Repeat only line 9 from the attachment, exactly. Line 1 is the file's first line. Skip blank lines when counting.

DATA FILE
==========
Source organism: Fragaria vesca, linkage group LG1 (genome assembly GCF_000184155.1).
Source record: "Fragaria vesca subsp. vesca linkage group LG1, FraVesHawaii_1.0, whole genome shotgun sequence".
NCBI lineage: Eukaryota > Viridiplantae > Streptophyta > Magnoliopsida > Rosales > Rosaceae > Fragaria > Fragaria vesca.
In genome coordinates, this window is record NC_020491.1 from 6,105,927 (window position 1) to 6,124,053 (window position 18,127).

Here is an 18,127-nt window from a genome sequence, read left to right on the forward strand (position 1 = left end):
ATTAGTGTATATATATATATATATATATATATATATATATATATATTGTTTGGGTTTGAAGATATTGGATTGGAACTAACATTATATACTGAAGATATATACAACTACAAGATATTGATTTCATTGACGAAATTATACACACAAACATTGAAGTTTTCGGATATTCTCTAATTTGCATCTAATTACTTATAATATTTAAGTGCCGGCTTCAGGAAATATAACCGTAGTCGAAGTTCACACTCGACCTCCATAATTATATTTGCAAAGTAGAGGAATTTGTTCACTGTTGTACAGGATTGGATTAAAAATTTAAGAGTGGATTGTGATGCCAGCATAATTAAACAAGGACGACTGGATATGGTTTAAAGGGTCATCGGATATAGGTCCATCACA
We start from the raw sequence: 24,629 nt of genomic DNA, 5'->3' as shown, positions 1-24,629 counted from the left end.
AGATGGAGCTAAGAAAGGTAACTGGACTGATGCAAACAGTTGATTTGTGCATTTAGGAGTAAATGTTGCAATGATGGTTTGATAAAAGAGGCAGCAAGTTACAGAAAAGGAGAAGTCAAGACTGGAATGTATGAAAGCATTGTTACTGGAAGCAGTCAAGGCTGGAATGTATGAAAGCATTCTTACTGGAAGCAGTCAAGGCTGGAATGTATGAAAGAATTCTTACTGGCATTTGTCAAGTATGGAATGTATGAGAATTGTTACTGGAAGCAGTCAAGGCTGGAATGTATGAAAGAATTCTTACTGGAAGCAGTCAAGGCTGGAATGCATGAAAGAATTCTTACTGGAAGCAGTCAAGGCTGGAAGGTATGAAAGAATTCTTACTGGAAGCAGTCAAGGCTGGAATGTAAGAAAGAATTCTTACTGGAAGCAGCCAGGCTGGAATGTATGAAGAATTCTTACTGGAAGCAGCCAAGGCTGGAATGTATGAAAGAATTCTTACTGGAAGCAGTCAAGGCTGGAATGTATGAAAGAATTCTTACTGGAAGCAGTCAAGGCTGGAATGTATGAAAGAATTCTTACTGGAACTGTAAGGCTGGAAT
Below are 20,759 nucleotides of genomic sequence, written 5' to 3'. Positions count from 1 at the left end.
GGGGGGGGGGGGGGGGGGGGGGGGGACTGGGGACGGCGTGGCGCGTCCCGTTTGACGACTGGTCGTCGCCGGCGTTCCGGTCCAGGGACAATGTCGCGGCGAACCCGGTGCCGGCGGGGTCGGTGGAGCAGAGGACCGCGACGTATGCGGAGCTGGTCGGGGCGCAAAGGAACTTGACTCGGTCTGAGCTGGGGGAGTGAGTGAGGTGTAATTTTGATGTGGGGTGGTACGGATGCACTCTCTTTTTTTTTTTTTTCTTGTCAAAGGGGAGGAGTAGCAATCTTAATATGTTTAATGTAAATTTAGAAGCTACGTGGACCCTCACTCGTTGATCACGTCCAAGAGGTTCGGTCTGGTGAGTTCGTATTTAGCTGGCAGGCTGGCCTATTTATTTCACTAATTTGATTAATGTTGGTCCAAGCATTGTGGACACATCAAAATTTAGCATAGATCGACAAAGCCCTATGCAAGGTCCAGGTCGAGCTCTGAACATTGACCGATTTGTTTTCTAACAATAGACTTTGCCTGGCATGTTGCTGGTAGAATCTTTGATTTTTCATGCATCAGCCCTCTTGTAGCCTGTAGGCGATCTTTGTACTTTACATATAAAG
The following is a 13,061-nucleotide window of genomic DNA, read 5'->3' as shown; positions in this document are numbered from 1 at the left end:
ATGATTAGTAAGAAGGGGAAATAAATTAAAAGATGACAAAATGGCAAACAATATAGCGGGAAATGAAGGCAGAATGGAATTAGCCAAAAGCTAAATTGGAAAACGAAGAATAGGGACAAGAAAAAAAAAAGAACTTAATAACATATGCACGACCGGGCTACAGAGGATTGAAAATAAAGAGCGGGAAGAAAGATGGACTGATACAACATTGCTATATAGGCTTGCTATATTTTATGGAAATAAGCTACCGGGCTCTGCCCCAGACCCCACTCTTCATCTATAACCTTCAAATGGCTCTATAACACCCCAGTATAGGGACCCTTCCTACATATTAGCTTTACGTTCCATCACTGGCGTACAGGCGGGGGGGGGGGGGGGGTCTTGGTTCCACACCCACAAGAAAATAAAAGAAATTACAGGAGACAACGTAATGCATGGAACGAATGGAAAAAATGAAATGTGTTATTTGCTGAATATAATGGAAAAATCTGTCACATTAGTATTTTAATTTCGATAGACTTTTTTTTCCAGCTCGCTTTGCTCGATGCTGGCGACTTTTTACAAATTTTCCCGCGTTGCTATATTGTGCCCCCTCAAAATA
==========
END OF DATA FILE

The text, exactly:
Below are 20,759 nucleotides of genomic sequence, written 5' to 3'. Positions count from 1 at the left end.